High consumption of starchy foods may be linked with an increased risk of breast cancer tumours returning in women who have already had breast, according to a new study.
The research –presented at the recent CTRC-AACR San Antonio Breast Cancer Symposium – suggests that consumption of high carbohydrate starchy foods is associated with a greater risk for low-grade breast cancer recurrence.
The research team warned that dietary modifications targeting starch intake in breast cancer patients, “warrant further investigation as a preventive measure.”
"The results show that it's not just overall carbohydrates, but particularly starch," said Jennifer Emond, from the University of California, San Diego, USA, – who led the study.
"Women who increased their starch intake over one year were at a much likelier risk for recurring," she warned.
Emond and her colleagues noted that breast tumours over express hormone receptors known as insulin-like-growth-factor receptors (IGF-IR). These receptors are activated by growth factor hormones and help tumour cells to grow by increasing blood vessel formation.
The researchers noted that expression of IGF-IR receptors has been related to tumour grade in cancer patients.
They noted that dietary factors, particularly carbohydrate intake, have previously been suggested to stimulate activation of IGF-1R, therefore affecting the incidence and prognosis of cancer tumours.
The study included 2,651 women with breast cancer who from the Women's Healthy Eating and Living (WHEL) Dietary Intervention Trial. The team followed performed an annual check up with the women every year for an average of seven years – to assess diet and breast cancer recurrence status.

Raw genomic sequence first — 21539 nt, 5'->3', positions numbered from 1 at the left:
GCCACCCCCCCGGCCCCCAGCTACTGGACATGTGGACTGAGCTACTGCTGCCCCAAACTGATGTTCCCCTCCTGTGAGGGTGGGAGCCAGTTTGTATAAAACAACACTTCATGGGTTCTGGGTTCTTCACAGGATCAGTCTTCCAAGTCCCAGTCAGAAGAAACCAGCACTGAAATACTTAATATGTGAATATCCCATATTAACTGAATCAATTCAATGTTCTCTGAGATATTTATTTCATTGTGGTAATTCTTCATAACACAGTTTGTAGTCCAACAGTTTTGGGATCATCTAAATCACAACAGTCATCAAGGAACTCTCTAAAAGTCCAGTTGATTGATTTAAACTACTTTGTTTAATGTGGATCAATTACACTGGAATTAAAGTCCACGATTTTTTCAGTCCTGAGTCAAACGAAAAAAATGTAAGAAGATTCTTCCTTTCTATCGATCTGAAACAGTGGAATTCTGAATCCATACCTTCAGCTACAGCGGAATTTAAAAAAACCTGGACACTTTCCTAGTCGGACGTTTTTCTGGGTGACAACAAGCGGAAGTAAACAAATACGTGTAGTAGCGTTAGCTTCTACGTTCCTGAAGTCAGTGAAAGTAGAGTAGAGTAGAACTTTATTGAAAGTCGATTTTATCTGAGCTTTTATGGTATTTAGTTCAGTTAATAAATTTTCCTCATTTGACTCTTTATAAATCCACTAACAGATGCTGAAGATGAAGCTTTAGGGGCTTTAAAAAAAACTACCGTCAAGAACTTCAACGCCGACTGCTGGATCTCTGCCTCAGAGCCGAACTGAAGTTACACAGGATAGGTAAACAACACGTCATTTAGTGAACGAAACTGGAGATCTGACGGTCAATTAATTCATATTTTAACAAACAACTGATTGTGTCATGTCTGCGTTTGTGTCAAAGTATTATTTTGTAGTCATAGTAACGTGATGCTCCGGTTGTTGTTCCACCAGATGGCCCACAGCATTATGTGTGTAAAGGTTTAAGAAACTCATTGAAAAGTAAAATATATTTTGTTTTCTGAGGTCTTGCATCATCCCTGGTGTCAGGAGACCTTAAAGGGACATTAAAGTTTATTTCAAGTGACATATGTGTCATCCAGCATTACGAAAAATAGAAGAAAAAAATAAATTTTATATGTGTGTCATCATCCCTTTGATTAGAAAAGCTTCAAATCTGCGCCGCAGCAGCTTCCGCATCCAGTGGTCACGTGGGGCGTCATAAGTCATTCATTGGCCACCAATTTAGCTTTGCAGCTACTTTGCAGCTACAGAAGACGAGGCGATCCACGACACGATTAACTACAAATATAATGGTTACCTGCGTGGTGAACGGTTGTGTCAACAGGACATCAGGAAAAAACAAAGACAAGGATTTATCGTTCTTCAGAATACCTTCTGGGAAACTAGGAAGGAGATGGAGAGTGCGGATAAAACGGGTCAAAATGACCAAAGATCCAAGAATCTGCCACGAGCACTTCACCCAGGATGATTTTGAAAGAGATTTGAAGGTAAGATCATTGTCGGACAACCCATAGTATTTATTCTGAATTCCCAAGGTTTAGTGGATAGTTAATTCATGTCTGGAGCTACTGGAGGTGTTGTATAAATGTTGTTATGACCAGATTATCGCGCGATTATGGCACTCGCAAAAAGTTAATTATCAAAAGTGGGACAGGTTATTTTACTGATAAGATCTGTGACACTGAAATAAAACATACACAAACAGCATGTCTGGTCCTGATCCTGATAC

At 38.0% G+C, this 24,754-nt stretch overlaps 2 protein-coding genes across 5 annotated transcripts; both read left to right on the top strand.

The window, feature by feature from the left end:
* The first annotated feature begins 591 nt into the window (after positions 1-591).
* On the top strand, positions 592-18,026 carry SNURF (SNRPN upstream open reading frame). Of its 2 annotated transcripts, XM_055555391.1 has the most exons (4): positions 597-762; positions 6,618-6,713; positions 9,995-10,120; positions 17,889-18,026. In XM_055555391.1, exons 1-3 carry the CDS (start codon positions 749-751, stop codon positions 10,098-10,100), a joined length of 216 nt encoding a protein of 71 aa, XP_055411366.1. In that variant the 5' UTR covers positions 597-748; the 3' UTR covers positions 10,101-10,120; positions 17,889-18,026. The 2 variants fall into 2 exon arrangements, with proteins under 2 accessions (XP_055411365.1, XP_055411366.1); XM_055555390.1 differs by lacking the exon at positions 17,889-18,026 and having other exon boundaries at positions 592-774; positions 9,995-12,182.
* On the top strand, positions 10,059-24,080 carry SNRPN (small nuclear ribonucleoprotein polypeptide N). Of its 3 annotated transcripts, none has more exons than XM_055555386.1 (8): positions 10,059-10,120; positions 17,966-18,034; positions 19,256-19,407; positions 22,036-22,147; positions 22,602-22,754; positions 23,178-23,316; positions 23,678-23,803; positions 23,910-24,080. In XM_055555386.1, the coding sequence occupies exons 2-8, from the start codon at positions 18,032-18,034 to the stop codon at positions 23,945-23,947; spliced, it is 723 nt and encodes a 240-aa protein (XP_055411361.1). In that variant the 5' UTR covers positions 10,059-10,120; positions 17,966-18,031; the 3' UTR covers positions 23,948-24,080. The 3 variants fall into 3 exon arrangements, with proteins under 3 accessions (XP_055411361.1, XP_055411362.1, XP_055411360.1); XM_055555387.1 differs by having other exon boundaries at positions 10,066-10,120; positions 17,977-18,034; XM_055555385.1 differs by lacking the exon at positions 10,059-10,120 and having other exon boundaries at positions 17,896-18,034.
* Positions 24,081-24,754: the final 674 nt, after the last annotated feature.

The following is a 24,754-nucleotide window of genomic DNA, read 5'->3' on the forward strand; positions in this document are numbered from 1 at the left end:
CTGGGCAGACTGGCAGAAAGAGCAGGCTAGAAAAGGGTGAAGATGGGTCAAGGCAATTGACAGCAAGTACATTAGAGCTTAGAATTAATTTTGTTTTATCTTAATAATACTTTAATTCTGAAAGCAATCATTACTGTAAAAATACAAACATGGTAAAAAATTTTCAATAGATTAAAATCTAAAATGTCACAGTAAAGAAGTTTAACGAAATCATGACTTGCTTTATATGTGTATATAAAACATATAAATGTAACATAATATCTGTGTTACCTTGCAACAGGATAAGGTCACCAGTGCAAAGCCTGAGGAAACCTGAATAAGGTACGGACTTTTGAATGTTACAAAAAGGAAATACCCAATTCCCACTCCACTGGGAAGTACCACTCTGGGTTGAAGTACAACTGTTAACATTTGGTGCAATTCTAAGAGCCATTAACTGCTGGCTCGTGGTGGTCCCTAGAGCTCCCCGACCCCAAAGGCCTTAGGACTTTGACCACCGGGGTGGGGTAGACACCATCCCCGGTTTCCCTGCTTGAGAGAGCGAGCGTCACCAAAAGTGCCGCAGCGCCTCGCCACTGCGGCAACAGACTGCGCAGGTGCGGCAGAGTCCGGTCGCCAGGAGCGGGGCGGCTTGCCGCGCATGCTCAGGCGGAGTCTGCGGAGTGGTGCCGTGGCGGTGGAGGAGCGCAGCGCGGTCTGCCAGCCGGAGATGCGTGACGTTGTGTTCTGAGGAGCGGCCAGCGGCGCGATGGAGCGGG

Emond and her team found that, on average, women whose cancer returned over the study period consumed an average of 2.3 more grams per day of carbohydrates during the first year of the study – while women with no recurrence consumed an average of 2.7 fewer grams of carbohydrates per day over the first year.
The team said that starches accounted for a big part of this change in carbohydrate intake, with Emond noting that changes in starch intake accounted for 48% of the variation in carbohydrate intake.
In the first year of the study, they found that women who decreased starch consumption the most had a breast cancer recurrence rate of 9.7%, while women who increased their starch consumption the most had a breast cancer recurrence rate of 14.2%.
However, after analysing patients by tumour grade, the team found the increased risk was limited to women with lower-grade tumours.
Emond said the results highlight a need for more research on dietary recommendations that consider limited starch intake among women with breast cancer.